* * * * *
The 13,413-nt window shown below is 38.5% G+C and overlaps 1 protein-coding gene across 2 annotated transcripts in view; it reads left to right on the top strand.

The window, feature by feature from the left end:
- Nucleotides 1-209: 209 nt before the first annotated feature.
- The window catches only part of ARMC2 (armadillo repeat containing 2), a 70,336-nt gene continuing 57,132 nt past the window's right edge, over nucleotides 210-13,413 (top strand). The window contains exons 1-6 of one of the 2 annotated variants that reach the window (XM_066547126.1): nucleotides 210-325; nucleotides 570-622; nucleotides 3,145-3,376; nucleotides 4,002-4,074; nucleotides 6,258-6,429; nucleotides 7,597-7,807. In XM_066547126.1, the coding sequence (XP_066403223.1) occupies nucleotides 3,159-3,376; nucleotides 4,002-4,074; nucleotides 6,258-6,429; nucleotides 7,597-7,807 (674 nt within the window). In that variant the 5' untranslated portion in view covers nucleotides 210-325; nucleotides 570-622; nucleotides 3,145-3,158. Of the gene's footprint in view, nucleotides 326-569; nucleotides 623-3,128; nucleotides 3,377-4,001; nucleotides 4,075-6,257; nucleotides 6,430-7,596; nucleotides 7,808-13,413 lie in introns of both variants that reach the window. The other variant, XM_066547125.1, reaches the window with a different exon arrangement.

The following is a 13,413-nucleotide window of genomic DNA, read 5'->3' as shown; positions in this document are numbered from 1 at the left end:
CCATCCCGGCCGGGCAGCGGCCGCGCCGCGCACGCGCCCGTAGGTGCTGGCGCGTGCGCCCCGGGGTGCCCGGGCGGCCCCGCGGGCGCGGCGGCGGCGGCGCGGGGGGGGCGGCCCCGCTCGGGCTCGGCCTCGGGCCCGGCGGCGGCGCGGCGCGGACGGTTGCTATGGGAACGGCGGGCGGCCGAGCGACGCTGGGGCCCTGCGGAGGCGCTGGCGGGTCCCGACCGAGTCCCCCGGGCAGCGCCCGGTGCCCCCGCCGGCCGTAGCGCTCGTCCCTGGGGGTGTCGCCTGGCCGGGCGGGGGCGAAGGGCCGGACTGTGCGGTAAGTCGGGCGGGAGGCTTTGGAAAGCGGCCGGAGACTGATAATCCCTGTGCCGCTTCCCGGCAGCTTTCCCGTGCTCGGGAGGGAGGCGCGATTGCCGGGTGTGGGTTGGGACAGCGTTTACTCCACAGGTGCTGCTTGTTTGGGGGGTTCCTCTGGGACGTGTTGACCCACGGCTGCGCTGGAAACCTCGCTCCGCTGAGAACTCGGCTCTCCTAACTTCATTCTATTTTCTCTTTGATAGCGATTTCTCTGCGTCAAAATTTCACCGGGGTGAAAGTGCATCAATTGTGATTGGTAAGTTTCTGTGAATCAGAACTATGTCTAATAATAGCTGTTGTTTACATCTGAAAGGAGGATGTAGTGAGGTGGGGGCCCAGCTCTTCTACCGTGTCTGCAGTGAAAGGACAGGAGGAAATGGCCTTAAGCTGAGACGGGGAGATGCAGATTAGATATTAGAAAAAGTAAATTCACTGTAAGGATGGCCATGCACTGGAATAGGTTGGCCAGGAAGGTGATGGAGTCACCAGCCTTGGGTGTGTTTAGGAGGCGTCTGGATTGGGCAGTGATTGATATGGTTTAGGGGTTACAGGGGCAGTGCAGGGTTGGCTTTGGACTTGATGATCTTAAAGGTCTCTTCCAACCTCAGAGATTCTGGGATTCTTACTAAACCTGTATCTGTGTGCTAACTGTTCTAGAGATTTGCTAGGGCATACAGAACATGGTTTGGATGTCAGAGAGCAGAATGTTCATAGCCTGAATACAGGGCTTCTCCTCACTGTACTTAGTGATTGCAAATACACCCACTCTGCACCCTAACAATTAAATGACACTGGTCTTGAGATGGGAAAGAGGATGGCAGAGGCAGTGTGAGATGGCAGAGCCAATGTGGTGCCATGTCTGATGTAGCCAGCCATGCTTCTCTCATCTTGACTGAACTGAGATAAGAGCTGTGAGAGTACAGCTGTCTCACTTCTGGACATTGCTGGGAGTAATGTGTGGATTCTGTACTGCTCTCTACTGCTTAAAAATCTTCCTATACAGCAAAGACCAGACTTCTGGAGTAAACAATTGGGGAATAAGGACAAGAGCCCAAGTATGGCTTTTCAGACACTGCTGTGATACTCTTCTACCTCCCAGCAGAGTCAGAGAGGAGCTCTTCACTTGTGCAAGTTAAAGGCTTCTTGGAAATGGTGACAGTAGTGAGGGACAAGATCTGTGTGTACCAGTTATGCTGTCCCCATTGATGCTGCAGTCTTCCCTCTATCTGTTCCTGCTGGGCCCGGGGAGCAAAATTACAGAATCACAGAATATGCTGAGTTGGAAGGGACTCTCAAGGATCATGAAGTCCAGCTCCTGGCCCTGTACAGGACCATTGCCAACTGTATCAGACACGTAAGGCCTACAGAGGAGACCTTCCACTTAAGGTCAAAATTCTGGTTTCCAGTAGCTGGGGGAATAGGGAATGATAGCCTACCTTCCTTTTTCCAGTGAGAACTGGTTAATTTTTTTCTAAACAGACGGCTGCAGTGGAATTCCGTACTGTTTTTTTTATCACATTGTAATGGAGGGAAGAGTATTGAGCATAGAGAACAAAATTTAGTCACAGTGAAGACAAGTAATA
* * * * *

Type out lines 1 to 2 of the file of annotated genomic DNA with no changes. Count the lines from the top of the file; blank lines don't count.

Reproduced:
The 13,413-nt window shown below is 38.5% G+C and overlaps 1 protein-coding gene across 2 annotated transcripts in view; it reads left to right on the top strand.

The window, feature by feature from the left end: